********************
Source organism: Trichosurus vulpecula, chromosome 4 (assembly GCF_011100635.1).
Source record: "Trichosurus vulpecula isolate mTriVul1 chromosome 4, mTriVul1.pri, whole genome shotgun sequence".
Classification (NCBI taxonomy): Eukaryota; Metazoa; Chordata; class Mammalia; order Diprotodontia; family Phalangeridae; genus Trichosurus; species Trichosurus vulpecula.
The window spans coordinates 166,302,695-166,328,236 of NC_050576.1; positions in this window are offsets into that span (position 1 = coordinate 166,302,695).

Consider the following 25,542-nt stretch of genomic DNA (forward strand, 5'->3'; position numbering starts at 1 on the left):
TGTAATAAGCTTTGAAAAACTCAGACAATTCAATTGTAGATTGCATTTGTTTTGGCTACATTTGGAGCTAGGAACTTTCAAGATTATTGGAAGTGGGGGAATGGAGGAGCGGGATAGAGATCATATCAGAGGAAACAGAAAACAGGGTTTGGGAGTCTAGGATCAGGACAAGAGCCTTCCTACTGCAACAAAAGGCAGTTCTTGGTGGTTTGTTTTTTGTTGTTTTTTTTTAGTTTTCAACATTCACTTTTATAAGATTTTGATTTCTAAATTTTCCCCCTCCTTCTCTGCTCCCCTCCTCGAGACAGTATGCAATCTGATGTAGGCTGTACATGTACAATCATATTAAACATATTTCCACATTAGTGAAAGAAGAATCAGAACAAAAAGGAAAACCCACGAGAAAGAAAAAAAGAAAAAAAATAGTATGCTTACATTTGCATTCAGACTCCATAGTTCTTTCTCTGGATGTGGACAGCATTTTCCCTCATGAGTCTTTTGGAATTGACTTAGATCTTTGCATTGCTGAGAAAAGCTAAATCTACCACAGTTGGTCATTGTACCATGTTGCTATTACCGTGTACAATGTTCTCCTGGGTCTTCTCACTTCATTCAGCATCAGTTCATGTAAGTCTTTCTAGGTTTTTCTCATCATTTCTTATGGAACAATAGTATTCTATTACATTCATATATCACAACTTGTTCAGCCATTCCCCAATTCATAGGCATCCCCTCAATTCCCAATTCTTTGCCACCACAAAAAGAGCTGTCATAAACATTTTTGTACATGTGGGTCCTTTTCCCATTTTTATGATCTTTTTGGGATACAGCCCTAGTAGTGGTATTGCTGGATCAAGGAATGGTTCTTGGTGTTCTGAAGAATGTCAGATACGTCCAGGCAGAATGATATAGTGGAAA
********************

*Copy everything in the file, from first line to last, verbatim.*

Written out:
Source organism: Trichosurus vulpecula, chromosome 4 (assembly GCF_011100635.1).
Source record: "Trichosurus vulpecula isolate mTriVul1 chromosome 4, mTriVul1.pri, whole genome shotgun sequence".
Classification (NCBI taxonomy): Eukaryota; Metazoa; Chordata; class Mammalia; order Diprotodontia; family Phalangeridae; genus Trichosurus; species Trichosurus vulpecula.
The window spans coordinates 166,302,695-166,328,236 of NC_050576.1; positions in this window are offsets into that span (position 1 = coordinate 166,302,695).

Consider the following 25,542-nt stretch of genomic DNA (forward strand, 5'->3'; position numbering starts at 1 on the left):
TGTAATAAGCTTTGAAAAACTCAGACAATTCAATTGTAGATTGCATTTGTTTTGGCTACATTTGGAGCTAGGAACTTTCAAGATTATTGGAAGTGGGGGAATGGAGGAGCGGGATAGAGATCATATCAGAGGAAACAGAAAACAGGGTTTGGGAGTCTAGGATCAGGACAAGAGCCTTCCTACTGCAACAAAAGGCAGTTCTTGGTGGTTTGTTTTTTGTTGTTTTTTTTTAGTTTTCAACATTCACTTTTATAAGATTTTGATTTCTAAATTTTCCCCCTCCTTCTCTGCTCCCCTCCTCGAGACAGTATGCAATCTGATGTAGGCTGTACATGTACAATCATATTAAACATATTTCCACATTAGTGAAAGAAGAATCAGAACAAAAAGGAAAACCCACGAGAAAGAAAAAAAGAAAAAAAATAGTATGCTTACATTTGCATTCAGACTCCATAGTTCTTTCTCTGGATGTGGACAGCATTTTCCCTCATGAGTCTTTTGGAATTGACTTAGATCTTTGCATTGCTGAGAAAAGCTAAATCTACCACAGTTGGTCATTGTACCATGTTGCTATTACCGTGTACAATGTTCTCCTGGGTCTTCTCACTTCATTCAGCATCAGTTCATGTAAGTCTTTCTAGGTTTTTCTCATCATTTCTTATGGAACAATAGTATTCTATTACATTCATATATCACAACTTGTTCAGCCATTCCCCAATTCATAGGCATCCCCTCAATTCCCAATTCTTTGCCACCACAAAAAGAGCTGTCATAAACATTTTTGTACATGTGGGTCCTTTTCCCATTTTTATGATCTTTTTGGGATACAGCCCTAGTAGTGGTATTGCTGGATCAAGGAATGGTTCTTGGTGTTCTGAAGAATGTCAGATACGTCCAGGCAGAATGATATAGTGGAAA